I didn’t know what to expect at the Hardcore Devo show. I’d only seen them once back on Halloween night in 1981 at Radio City Music Hall, and they’d played all of their hits, including “Whip It” and “Beautiful World.” The Hardcore Devo tour was to feature no hits, instead focusing on songs they’d written and recorded prior to 1978 when they’d signed with Warner Bros. records; when they were essentially an experimental group playing colleges and small venues around their home state of Ohio.
True to the name of the tour, the Neptune’s sold-out crowd was packed with Devo-tees. It seemed like everyone there was wearing their Devo t-shirts, blue or yellow jumpsuits, Booji Boy masks, or other Devo-themed apparel. There also appeared to be many reunions of people, as if decades-old friendships came together whenever Devo was in town, and tales of getting hammered and screaming along to “Jocko Homo” in college dorm rooms resurfaced once again.
Devo hit the stage promptly at 8:15 p.m. sans opening act, wearing black Hardcore Devo t-shirts and jeans. The stage was designed to represent a basement, with cinder block walls and windows up at the ground level, mimicking Devo’s early days as a band of brothers (literally) coercing space-age minimalism from their synthesizer, bass, drums, and guitars.
Mark Mothersbaugh was the first onstage and slipped behind the keyboards to the right of the stage. Bassist Gerald Casale and guitarist Bob Mothersbaugh sat on stools in the middle, and drummer Josh Freese (who has played with everyone from Nine Inch Nails to Guns and Roses) held court at the left of the stage.
Opening song “Mechanical Man” featured Mark’s vocals, processed through the synthesizer to sound like an electrolarynx (like the talk-box that one with emphysema uses to speak), and after the song was over he tossed thirty packs of cigarettes into the crowd, stating “That song was written when smoking cigarettes was cool! Back then you only needed one lung to breath, and one lung to smoke!” In thirty-five years of attending concerts this was the first time I’d ever seen packs of cigarettes being thrown into the crowd.
Casale perused a newspaper from 1974, mentioning milestones like Nixon’s impeachment, to inform the audience about what was happening in the world when their songs were composed, just to provide some context, and perhaps to highlight how ahead of their time Devo was. Casale continued to refer to important 1970s milestones throughout the show, walking us through their creative time-capsule.
Their next seven songs, including “Bamboo Bimbo” and “Baby Talkin’ Bitches,” felt a bit plodding, and I was getting concerned that their obscure selections might only be truly entertaining to the most obsessed fans, but when they kicked into the funky “She Didn’t Know I Was a Midget,” things started to rock.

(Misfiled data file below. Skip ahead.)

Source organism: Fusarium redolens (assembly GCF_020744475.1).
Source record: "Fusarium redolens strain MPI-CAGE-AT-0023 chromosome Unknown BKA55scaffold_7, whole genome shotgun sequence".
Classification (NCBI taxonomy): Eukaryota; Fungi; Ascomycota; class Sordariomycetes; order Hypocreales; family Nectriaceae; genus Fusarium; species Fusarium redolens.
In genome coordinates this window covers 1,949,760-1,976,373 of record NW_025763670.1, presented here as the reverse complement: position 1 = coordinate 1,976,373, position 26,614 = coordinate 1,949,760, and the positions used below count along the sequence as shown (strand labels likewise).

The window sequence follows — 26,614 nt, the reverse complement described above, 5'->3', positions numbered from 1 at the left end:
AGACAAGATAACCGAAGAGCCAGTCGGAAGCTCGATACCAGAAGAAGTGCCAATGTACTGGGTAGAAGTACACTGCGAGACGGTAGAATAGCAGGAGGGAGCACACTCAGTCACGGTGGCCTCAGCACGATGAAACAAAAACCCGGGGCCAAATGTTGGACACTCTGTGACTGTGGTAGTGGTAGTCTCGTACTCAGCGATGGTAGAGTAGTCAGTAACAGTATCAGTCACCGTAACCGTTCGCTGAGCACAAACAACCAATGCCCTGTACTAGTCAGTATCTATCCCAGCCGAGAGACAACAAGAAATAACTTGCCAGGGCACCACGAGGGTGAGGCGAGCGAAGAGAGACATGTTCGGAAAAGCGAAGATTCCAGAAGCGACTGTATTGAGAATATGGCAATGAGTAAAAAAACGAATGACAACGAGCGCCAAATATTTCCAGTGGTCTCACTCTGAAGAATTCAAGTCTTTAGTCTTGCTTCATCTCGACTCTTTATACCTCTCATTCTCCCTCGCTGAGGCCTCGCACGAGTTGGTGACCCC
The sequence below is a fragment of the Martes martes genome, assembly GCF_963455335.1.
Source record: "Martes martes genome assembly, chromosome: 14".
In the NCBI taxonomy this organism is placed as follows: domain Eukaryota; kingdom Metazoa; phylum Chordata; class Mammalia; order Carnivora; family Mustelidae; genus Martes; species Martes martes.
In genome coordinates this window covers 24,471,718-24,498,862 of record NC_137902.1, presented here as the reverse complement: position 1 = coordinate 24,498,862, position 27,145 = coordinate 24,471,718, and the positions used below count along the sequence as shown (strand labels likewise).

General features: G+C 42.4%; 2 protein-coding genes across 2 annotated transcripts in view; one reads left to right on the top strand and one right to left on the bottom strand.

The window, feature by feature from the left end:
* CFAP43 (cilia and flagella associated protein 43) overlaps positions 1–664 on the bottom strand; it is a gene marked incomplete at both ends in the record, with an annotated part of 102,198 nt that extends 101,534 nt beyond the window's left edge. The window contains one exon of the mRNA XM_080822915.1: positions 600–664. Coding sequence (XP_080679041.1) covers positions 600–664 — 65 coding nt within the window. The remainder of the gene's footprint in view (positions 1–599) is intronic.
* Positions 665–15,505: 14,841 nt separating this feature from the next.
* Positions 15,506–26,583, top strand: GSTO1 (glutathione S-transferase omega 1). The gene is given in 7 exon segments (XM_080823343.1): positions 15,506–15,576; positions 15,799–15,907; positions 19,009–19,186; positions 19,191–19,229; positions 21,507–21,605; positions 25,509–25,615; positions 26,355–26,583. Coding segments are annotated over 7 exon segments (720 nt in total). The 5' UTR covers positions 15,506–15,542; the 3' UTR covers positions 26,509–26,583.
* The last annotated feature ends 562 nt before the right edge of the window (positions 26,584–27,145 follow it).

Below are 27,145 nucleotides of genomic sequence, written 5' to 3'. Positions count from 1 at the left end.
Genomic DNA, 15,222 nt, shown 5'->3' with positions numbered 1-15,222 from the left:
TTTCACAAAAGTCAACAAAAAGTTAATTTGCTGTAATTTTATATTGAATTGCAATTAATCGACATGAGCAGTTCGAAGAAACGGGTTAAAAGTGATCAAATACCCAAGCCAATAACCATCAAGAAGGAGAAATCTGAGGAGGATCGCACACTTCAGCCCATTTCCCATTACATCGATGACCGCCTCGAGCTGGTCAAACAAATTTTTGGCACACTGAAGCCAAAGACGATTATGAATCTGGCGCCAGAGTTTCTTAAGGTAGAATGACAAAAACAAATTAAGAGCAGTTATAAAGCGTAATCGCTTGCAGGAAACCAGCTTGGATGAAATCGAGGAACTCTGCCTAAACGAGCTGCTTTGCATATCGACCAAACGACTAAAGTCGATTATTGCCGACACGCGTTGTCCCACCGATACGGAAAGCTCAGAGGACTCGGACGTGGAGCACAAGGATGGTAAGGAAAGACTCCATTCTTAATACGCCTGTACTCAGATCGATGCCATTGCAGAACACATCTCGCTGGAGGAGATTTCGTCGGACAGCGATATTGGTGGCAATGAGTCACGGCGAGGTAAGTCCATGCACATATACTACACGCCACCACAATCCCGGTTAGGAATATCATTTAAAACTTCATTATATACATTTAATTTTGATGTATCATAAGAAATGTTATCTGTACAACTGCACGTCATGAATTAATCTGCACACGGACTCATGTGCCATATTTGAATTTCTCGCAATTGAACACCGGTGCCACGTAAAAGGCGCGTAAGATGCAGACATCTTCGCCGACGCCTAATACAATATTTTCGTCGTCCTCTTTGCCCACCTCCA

The band left the stage briefly, and reappeared wearing their light blue jumpsuits, and kicked into “Satisfaction.” No longer sitting on stools, Casale and Bob were free to unleash the classic and iconic Devo synchronized/robotic stage movements, much to the audience’s approval.
For the remainder of their nineteen song set, Devo brought out various incarnations, including Booji Boy, their freaky transparent masks, and their flower-pot hats. The hits “Uncontrollable Urge” and “Jocko Homo” were played because they were recorded prior to being re-recorded for their 1978 major label debut, and the adoring crowd sang along with every word. During “Jocko Homo” Mark jumped into the crowd and thrust the mic towards anyone who wanted to contribute a passionate “Are we not men? We are Devo!!”
Devo came out for their encore, and made a point of dedicating the show to the late Bob Casale (known affectionately as “Bob 2, and brother of bassist Gerald) who passed away last February. “We haven’t played this song since we did it at Max’s Kansas City in 1977,” Casale announced before launching into “U Got Me Bugged,” “this is for Bob.”
Though not the Devo we’re all familiar with (yellow jumpsuits, red flower-pot hats), the Devo that performed at the Neptune was close enough, and must’ve satisfied the expectations of every hardcore fan in attendance. Throughout the set the band members laughed, smiled at each other, encouraged the audience to sing along, and couldn’t help but to fall back into the choreographed stage moves and gestures they’d been doing for thirty years. Devo is their DNA, and always will be.